3. Use a reflective surface to capture more sun
Directing the most light possible to the thermal mass can significantly increase the heating capacity. Samuel Pierpont Langley, an astrophysicist, in California conducted a series of solar experiments on Mt. Whitney (14,491 ft.) in 1881. He was intrigued by solar energy and wanted to study it in range of temperatures. He climbed the mountain until he found frozen ground. He proceeded to boil water in a copper pot placed on the ground using only pieces of glass3. Boiling water is not the objective, but concentrating as many rays as possible on the water wall will increase the heat and therefore the length of the effectiveness. Reflective insulation on the North wall will help redirect light from the back of the greenhouse to the thermal mass, as well as create healthier light for plants. Ideally, the only dark surfaces in the greenhouse should be planted containers and water storage. Aluminum foil is excellent for covering dark structures or redirecting light where needed in the greenhouse.
Recently I spoke with a woman who owned one of our greenhouses in Montana. She told me she was able to grow lettuce and other crops in her greenhouse year-round despite the fact the ground was covered in snow. She said her neighbors were amazed but her secret was the snow. The greenhouse was placed in a large field with direct Southern exposure. The snow reflected so much additional light into the greenhouse that she could literally see (and taste) the results. You don't need snow to make this concept work for you. Adding white gravel or plastic outside the greenhouse will also reflect additional light into the structure.
4. Add insulation
Collecting the heat is only the first step. Storing the heat is important since it's most needed at night when the sun is already down. Using an insulated covering is critical in retaining the heat for a time when needed. Further insulating the North wall is can be very effective (See the covering information below for detailed insulation properties of various greenhouse coverings). Insulation materials such as two or three inch thick fiberglass batting are effective on the North wall. The North wall transmits very little light, so minimizing heat loss is a trade-off for light in this instance.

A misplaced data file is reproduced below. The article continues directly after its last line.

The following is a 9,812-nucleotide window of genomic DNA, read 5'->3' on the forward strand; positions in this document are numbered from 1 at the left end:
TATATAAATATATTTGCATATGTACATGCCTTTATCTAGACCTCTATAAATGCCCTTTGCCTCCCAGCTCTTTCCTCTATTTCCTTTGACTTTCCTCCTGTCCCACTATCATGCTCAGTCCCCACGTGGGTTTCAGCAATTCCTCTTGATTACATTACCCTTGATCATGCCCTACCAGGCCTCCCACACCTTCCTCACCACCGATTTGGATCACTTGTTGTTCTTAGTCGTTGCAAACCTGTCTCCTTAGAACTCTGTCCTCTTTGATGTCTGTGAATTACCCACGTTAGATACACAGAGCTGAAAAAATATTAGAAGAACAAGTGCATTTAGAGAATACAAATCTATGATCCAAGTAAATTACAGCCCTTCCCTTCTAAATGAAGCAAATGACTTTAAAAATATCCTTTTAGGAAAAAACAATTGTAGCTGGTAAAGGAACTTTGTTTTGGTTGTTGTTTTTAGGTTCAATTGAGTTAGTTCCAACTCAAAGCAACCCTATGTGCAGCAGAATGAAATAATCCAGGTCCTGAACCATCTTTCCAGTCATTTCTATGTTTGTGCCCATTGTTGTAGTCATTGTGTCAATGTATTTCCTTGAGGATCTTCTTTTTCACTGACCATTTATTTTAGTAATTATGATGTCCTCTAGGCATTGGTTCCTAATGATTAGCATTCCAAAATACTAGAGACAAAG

Here are some common greenhouse glazing materials and their corresponding R and U values:
8 mm Quad Wall Polycarbonate 2.13R, 0.47U
Let's look at the difference in heating costs of several types of coverings. Assuming the only difference between greenhouses is the glazing. If covered with glazing a 2.1R, just over 4,000 BTU's an hour are needed to heat the space to the desired temperature. That same greenhouse covered in glazing with an .83R will require over 10,000 BTU's per hour. That's 156% more fuel consumed for each hour the heater is running!
Passive solar is the easiest and cheapest way to maintain consistent temperatures in a greenhouse. And what gardener isn't looking for free or cheap! The key components for solar heat: water, sun, and insulation, are either free or very inexpensive. Even if you don't have the perfect southern exposure, you can still benefit from the principals we've discussed. Once you start to see the benefits for yourself you'll have almost as much fun as you did when you were a kid playing with the magnifying glass.
Note: Most of this article is focused on improving an existing greenhouse or modifying a greenhouse kit to provide additional solar storage. If you do not yet have a greenhouse and would like to build one by scratch there are many good options and designs. I would be happy to direct you to more resources.
Michelle Moore is the general manager of The Greenhouse Catalog. She is an Oregon State University Master Gardener and has nearly 20 years experience working with greenhouses. She lives in Oregon with her husband where they are gardening outside of a greenhouse for the first time. You can contact Michelle at firstname.lastname@example.org or you can visit their website at www.greenhousecatalog.com.